Exact Location Sharing

If you want to share your exact location with a friend (so that they can meet you somewhere for instance) then you can do so by tapping the compass icon next to them in the “Nearby Friends” listing. Once you tap this icon, you’ll be able to set how long you want the duration of precise location sharing to last. This value can be anywhere from 2 hours all the way to pretty much forever or “until you choose to stop”.


4 Secrets Wireless Hackers Don’t Want You to Know

You’re using a wireless access point that has encryption so you’re safe, right? Wrong! Hackers want you to believe that you are protected so you will remain vulnerable to their attacks. Here are 4 things that wireless hackers hope you won’t find out, otherwise they might not be able to break into your network and/or computer:

1. WEP encryption is useless for protecting your wireless network. WEP is easily cracked within minutes and only provides users with a false sense of security.

Even a mediocre hacker can defeat Wired Equivalent Privacy (WEP)-based security in a matter of minutes, making it essentially useless as a protection mechanism. Many people set their wireless routers up years ago and have never bothered to change their wireless encryption from WEP to the newer and stronger WPA2 security. Updating your router to WPA2 is a fairly simple process. Visit your wireless router manufacturer’s website for instructions.

2. Using your wireless router’s MAC filter to prevent unauthorized devices from joining your network is ineffective and easily defeated.

Every piece of IP-based hardware, whether it’s a computer, game system, printer, etc, has a unique hard-coded MAC address in its network interface. Many routers will allow you to permit or deny network access based on a device’s MAC address. The wireless router inspects the MAC address of the network device requesting access and compares it your list of permitted or denied MACs. This sounds like a great security mechanism but the problem is that hackers can “spoof” or forge a fake MAC address that matches an approved one. All they need to do is use a wireless packet capture program to sniff (eavesdrop) on the wireless traffic and see which MAC addresses are traversing the network. They can then set their MAC address to match one of that is allowed and join the network.

3. Disabling your wireless router’s remote administration feature can be a very effective measure to prevent a hacker from taking over your wireless network.

Many wireless routers have a setting that allows you to administer the router via a wireless connection. This means that you can access all of the routers security settings and other features without having to be on a computer that is plugged into the router using an Ethernet cable. While this is convenient for being able to administer the router remotely, it also provides another point of entry for the hacker to get to your security settings and change them to something a little more hacker friendly. Many people never change the factory default admin passwords to their wireless router which makes things even easier for the hacker. I recommend turning the “allow admin via wireless” feature off so only someone with a physical connection to the network can attempt to administer the wireless router settings.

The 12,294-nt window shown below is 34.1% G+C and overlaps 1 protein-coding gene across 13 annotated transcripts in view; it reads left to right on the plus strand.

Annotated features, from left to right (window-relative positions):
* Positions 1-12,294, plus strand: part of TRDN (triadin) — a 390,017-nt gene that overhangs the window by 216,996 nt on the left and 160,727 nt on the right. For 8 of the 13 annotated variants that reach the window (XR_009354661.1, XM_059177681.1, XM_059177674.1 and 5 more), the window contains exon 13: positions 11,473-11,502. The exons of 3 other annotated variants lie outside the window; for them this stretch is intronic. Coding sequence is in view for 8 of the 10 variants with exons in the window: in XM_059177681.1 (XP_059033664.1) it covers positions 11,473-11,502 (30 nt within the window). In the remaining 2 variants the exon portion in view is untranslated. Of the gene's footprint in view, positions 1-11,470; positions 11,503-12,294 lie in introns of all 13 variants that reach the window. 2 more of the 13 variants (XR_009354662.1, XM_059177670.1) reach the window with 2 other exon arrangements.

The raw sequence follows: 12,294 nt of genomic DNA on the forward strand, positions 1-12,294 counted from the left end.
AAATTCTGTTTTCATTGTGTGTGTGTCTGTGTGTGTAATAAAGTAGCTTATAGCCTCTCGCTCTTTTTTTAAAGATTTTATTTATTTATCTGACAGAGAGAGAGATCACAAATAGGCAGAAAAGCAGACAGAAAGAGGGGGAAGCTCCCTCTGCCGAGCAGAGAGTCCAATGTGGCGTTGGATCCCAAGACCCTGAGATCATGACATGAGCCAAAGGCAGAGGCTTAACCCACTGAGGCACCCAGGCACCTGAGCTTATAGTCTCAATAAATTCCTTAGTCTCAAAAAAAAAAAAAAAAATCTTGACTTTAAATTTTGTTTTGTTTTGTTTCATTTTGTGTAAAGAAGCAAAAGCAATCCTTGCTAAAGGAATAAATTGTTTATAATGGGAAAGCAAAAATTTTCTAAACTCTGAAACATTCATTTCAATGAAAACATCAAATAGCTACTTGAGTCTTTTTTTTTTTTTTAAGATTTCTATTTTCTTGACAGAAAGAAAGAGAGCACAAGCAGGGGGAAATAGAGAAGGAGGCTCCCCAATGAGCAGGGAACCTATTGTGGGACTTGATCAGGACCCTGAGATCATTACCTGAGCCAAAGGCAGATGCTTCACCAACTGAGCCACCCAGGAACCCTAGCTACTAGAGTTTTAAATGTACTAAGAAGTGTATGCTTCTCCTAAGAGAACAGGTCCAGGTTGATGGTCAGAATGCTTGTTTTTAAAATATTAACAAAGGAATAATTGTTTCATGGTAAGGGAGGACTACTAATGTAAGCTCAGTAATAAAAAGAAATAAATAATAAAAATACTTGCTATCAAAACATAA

4. If you use public hotspots you are an easy target for man-in-the-middle and session hijacking attacks.

Hackers can use tools like Firesheep and AirJack to perform “man-in-the-middle” attacks where they insert themselves into the wireless conversation between sender and receiver. Once they have successfully inserted themselves into the line of communications, they can harvest your account passwords, read your e-mail, view your IMs, etc. They can even use tools such as SSL Strip to obtain passwords for secure websites that you visit. I recommend using a commercial VPN service provider to protect all of your traffic when you are using wi-fi networks. Costs range from $7 and up per month. A secure VPN provides an additional layer of security that is extremely difficult to defeat. Unless the hacker is extremely determined they will most likely move on and try an easier target.


Facebook: Showing Ads Based on Users’ Browsing Habits

Facebook has long shown users advertisements targeted to them based on the interests they’ve listed and the “Like” buttons they click around the Web. In the coming weeks, Facebook will begin showing ads based on the other websites a user visits, even if a user doesn’t click a “Like” button.

The change means that a user browsing websites for a new TV may lead to TV ads being displayed within Facebook. It’s an interest-based form of advertising that’s used widely on the Web, but Facebook has previously only ever used the tracking data for security reasons. The changes, which roll out to U.S. Facebook users in a few weeks and to other users in a few months, mean consumers will need to opt-out with the Digital Advertising Alliance to prevent their browsing habits outside of the site from being used to help deliver custom Facebook ads.

While the move may raise privacy concerns, Facebook is also giving users more control over the targeted ads that it shows them by adding a new drop-down menu to each ad. If you’re not interested in a particular subject, then you can remove that from your ad interests to make sure you never see a similar ad again. Clearly, Facebook is trying to walk a fine line that satisfies both its bottom line and users concerned about privacy, but whether it succeeds at either remains to be seen.

source: theverge.com